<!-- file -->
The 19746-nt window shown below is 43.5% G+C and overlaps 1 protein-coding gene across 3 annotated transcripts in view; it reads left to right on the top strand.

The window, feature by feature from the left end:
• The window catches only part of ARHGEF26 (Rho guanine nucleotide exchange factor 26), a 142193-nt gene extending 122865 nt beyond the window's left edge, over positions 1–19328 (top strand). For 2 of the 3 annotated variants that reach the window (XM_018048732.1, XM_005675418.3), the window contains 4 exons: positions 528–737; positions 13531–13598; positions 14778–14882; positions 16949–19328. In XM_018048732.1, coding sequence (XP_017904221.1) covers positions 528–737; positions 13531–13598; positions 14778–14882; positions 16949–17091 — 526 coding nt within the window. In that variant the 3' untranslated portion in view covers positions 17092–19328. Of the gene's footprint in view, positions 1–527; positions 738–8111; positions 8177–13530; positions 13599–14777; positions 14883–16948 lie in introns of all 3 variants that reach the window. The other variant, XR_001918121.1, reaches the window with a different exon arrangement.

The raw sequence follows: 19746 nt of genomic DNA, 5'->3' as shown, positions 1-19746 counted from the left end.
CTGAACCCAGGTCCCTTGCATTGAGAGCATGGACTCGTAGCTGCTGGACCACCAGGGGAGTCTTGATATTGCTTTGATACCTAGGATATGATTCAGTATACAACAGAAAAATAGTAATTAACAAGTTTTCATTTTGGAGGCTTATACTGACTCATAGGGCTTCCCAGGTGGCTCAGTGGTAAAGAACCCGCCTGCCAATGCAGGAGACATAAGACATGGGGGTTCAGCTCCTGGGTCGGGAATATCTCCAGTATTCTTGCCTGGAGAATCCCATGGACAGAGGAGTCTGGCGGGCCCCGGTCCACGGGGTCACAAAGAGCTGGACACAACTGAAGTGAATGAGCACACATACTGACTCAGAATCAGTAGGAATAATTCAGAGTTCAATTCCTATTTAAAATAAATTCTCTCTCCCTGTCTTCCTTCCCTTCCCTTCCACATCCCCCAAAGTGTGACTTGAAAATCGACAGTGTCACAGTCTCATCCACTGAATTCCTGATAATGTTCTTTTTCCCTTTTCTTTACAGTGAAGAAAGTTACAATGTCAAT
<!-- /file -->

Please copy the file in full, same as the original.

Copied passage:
The 19746-nt window shown below is 43.5% G+C and overlaps 1 protein-coding gene across 3 annotated transcripts in view; it reads left to right on the top strand.

The window, feature by feature from the left end:
• The window catches only part of ARHGEF26 (Rho guanine nucleotide exchange factor 26), a 142193-nt gene extending 122865 nt beyond the window's left edge, over positions 1–19328 (top strand). For 2 of the 3 annotated variants that reach the window (XM_018048732.1, XM_005675418.3), the window contains 4 exons: positions 528–737; positions 13531–13598; positions 14778–14882; positions 16949–19328. In XM_018048732.1, coding sequence (XP_017904221.1) covers positions 528–737; positions 13531–13598; positions 14778–14882; positions 16949–17091 — 526 coding nt within the window. In that variant the 3' untranslated portion in view covers positions 17092–19328. Of the gene's footprint in view, positions 1–527; positions 738–8111; positions 8177–13530; positions 13599–14777; positions 14883–16948 lie in introns of all 3 variants that reach the window. The other variant, XR_001918121.1, reaches the window with a different exon arrangement.

The raw sequence follows: 19746 nt of genomic DNA, 5'->3' as shown, positions 1-19746 counted from the left end.
CTGAACCCAGGTCCCTTGCATTGAGAGCATGGACTCGTAGCTGCTGGACCACCAGGGGAGTCTTGATATTGCTTTGATACCTAGGATATGATTCAGTATACAACAGAAAAATAGTAATTAACAAGTTTTCATTTTGGAGGCTTATACTGACTCATAGGGCTTCCCAGGTGGCTCAGTGGTAAAGAACCCGCCTGCCAATGCAGGAGACATAAGACATGGGGGTTCAGCTCCTGGGTCGGGAATATCTCCAGTATTCTTGCCTGGAGAATCCCATGGACAGAGGAGTCTGGCGGGCCCCGGTCCACGGGGTCACAAAGAGCTGGACACAACTGAAGTGAATGAGCACACATACTGACTCAGAATCAGTAGGAATAATTCAGAGTTCAATTCCTATTTAAAATAAATTCTCTCTCCCTGTCTTCCTTCCCTTCCCTTCCACATCCCCCAAAGTGTGACTTGAAAATCGACAGTGTCACAGTCTCATCCACTGAATTCCTGATAATGTTCTTTTTCCCTTTTCTTTACAGTGAAGAAAGTTACAATGTCAAT